August 27, 1999


MANUFACTURING Industry in Tanzania went up by about 12 percent in 1998, compared with 1997.

Output in the manufacturing sector has grown from 182,194 different units in 1997, to 203,864 different units in 1998.

According to information released by the Bank of Tanzania in its quarterly economic bulletin of March 1999, the main industries which have contributed to the manufacture growth are wheat flour milling, followed by the production of Konyagi (a spirituous liqueur), and beer.

The bulletin shows that the production of wheat flour increased from 77,600 tonnes in 1997, to 87,670 tonnes in 1998; and that Konyagi increased from 1.850 million litres in 1997, to 2 million litres in 1998.

Beer production increased from 148 million litres in 1997, to 171 million litres in 1998; and textiles rose from 41.7 million square metres in 1997, to 45.5 million square metres in 1998.

In 1998, aluminium production increased to 180 tonnes, up from 117 tonnes in 1997.

Despite a big rise in industrial production in 1998 (compared with the year 1997), some industries – like Kibuku (a local brew), cigarettes, sisal-rope making, rolled steel-performed poorly.

The report says there has been a decrease in production of intermediate goods used in the manufacturing industry.

The report also shows that, during the first quarter of 1999, imports of intermediate goods decreased by more than 30 percent. But imports of capital and consumer goods increase-by 60 per cent and 44 per cent respectively.

According to the report, the manufacturing sector contributed about 6.9 per cent to the GDP in 1997; and 7.4 per cent in 1998, at 1992 prices.

The growth of the sector has been negative since 1991; but, beginning in 1998, the sector started picking up; and this is expected to continue to rise due to the liberalisation of trade and the country’s economy.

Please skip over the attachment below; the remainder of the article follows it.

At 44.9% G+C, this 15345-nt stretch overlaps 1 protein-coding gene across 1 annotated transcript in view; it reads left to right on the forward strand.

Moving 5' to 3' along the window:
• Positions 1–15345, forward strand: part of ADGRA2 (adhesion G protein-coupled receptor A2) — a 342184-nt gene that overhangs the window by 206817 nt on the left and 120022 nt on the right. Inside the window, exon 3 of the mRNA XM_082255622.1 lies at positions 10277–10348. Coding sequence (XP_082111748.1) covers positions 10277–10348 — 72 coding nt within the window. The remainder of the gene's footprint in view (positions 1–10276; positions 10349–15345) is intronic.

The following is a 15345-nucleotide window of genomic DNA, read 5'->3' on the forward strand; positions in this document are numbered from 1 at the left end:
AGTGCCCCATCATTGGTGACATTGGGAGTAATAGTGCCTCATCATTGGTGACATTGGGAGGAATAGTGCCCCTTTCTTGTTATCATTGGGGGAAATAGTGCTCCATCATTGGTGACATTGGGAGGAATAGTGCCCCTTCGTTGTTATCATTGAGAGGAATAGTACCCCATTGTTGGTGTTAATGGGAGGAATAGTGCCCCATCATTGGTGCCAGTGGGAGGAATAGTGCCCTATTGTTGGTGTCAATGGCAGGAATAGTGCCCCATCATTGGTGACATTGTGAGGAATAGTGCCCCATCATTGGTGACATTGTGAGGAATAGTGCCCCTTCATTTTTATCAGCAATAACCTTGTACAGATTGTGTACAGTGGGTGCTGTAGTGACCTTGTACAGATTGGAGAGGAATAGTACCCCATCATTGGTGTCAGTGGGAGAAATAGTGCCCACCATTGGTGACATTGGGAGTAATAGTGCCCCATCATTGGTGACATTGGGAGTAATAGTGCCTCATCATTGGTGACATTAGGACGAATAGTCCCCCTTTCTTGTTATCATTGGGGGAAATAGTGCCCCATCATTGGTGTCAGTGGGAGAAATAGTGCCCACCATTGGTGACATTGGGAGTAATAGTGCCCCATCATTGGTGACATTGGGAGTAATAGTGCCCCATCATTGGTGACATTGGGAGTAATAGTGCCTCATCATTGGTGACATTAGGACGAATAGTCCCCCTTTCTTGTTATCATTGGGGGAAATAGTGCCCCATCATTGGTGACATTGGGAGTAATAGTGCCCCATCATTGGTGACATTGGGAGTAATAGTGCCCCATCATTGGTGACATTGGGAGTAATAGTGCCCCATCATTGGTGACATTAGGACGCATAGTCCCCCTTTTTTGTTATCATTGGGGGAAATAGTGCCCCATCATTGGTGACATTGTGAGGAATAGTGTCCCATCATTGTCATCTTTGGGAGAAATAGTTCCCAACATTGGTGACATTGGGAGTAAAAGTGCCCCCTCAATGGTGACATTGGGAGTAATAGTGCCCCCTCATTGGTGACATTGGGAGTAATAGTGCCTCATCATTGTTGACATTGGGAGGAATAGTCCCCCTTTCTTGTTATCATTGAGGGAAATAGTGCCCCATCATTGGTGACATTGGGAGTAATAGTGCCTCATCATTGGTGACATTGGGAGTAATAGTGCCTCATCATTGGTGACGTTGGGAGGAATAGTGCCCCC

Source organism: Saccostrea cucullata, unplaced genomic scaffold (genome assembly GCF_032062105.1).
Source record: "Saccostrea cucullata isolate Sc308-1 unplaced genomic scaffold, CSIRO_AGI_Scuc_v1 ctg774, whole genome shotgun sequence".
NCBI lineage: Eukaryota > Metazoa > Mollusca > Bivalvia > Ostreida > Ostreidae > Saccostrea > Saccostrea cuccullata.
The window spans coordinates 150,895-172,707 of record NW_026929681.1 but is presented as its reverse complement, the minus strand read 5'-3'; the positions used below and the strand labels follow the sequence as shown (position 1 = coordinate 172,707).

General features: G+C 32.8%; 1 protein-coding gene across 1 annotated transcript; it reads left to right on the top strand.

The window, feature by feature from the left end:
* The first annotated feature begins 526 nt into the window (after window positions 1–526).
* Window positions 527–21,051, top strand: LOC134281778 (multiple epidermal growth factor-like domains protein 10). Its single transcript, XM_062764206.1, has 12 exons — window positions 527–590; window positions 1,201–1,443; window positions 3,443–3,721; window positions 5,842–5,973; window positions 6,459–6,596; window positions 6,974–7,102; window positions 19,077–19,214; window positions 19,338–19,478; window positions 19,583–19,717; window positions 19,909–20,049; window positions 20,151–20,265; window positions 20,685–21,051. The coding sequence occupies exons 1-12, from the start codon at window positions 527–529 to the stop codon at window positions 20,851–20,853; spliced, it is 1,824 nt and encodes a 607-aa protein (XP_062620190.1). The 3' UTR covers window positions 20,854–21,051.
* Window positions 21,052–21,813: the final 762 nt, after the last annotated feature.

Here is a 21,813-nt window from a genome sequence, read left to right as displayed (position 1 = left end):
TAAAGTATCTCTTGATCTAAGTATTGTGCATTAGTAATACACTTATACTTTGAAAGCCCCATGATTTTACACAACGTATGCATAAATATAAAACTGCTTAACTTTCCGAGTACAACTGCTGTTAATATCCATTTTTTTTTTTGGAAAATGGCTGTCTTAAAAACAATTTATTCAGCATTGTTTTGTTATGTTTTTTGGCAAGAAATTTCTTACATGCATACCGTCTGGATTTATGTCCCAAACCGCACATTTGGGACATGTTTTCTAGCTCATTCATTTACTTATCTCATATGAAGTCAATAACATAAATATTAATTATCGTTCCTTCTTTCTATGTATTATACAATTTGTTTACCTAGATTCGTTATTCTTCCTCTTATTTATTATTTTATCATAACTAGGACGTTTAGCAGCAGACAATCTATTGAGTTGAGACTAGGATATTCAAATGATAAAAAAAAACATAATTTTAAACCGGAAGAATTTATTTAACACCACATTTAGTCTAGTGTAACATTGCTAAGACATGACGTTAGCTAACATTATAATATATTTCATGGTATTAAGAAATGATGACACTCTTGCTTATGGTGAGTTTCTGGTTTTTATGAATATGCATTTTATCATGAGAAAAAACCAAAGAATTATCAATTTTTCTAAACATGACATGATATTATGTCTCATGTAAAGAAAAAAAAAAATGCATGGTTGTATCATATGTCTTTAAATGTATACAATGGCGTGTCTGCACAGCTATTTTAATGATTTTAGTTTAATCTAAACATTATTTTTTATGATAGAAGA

Statistics show that most of the privatised industries have performed well, compared with those still held by the government.





Tanzania expects to garner Tsh. 14 billion from tourism this financial year: higher than the Tsh. 9.17 billion it earned last year.

Statistics by the Tanzania Tourist Board (TTB) show that about 482,000 foreigners visited Tanzania last year; and earnings from tourism accounted for 16.5 per cent of the Gross Domestic Product (GDP).

Most of the visitors were from Britain, the US and Germany. TTB says 59,900 Britons; 41,200 Americans and 21,700 Germans visited Tanzania last year.

TTB hopes that 500,000 foreigners will visit Tanzania next year.

Tanzania is among Africa’s best targets for British, American and German visitors who are attracted by game viewing in the wildlife sanctuaries of Ngorongoro, Serengeti., Lake Manyara, Selous and Tarangire.

British, American and German holiday makers spend most of their leisure time on the warm Indian Ocean beaches, and climbing Mount Kilimanjaro, the highest peak in Africa.

Zanzibar’s abundant tourist sites are also a favourite attraction with Germans. The Isles offer beautiful and spectacular sunset viewing for beach-loving tourists; while historic sites-at the Old Stone Town and other spots-are eye-catching attractions.

Old buildings of the Middle Ages, and Sultanic palaces, are part of Tanzania’s well-conserved monuments that attract tourists.

Tanzanian stakeholders in the tourism industry are for ever searching for better ways of capturing more tourists.

August 20, 1999

Coffee boom likely to salvage sinking Tsh

OPTIMISTIC projections abound that the sinking Tanzania shilling may soon regain its last year’s parity of exchange with the US dollar as a result of an expected coffee bumper harvest.

The value of the shilling against other hard currencies has seen a drastic sliding down from an average of Tsh 650 for a US dollar mid last year to Tsh 800 this week. The battered shilling has constrained importers who find buying in foreign markets more expensive.